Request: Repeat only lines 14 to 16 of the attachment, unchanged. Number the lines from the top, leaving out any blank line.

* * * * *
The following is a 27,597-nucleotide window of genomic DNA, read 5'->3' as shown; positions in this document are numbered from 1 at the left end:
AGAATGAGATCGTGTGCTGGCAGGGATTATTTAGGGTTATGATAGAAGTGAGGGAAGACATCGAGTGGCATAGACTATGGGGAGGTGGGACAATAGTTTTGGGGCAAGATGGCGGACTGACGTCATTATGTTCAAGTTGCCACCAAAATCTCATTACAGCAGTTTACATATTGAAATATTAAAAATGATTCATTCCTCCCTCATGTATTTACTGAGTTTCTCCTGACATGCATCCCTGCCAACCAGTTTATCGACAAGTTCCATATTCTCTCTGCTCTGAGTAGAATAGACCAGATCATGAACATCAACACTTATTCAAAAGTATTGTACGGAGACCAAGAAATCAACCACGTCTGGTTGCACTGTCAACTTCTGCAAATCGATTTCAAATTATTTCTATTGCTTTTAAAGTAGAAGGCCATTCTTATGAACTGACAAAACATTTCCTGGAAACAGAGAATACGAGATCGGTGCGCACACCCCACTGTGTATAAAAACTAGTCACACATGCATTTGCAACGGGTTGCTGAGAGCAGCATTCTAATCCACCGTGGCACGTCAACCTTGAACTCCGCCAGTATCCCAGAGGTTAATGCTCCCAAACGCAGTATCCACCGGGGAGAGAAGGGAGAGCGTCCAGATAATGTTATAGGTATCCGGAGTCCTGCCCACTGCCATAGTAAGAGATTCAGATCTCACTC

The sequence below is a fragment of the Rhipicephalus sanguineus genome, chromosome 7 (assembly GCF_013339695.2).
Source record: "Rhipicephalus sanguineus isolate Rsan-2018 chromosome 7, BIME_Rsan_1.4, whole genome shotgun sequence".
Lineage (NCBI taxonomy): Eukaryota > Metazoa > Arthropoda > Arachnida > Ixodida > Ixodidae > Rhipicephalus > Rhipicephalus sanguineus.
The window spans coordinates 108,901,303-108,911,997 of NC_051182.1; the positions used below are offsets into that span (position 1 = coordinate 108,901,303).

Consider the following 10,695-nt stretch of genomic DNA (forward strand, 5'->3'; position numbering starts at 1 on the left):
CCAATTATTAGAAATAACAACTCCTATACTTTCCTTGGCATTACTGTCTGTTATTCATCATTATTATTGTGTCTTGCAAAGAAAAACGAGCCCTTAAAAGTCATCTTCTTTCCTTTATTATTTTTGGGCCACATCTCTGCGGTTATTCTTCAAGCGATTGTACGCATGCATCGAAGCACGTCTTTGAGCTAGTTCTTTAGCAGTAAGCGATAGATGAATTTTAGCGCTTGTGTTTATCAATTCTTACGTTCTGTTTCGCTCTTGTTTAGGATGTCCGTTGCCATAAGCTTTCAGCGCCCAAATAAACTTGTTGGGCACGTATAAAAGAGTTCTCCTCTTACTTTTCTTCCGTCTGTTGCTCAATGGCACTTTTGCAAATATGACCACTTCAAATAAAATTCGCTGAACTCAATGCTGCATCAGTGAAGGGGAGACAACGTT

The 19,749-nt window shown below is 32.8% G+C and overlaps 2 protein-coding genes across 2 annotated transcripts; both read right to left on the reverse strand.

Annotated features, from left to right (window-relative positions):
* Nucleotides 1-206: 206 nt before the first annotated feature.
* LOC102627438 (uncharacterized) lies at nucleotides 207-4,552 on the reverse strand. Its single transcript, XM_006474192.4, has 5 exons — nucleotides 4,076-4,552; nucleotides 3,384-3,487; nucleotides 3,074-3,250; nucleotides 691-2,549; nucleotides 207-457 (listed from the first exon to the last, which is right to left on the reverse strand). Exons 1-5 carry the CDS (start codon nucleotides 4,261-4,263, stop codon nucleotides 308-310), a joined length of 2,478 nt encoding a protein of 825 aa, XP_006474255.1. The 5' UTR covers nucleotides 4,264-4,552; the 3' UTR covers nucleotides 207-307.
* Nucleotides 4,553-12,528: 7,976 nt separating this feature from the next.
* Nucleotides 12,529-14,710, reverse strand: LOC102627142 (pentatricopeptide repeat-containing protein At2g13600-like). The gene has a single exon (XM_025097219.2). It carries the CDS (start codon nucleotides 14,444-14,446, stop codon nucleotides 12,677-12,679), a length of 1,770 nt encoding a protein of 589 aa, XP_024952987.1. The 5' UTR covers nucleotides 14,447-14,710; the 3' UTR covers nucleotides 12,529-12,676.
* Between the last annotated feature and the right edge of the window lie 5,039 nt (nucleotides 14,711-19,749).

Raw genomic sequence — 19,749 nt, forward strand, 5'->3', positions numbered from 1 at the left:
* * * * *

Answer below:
* Nucleotides 12,529-14,710, reverse strand: LOC102627142 (pentatricopeptide repeat-containing protein At2g13600-like). The gene has a single exon (XM_025097219.2). It carries the CDS (start codon nucleotides 14,444-14,446, stop codon nucleotides 12,677-12,679), a length of 1,770 nt encoding a protein of 589 aa, XP_024952987.1. The 5' UTR covers nucleotides 14,447-14,710; the 3' UTR covers nucleotides 12,529-12,676.
* Between the last annotated feature and the right edge of the window lie 5,039 nt (nucleotides 14,711-19,749).

Raw genomic sequence — 19,749 nt, forward strand, 5'->3', positions numbered from 1 at the left: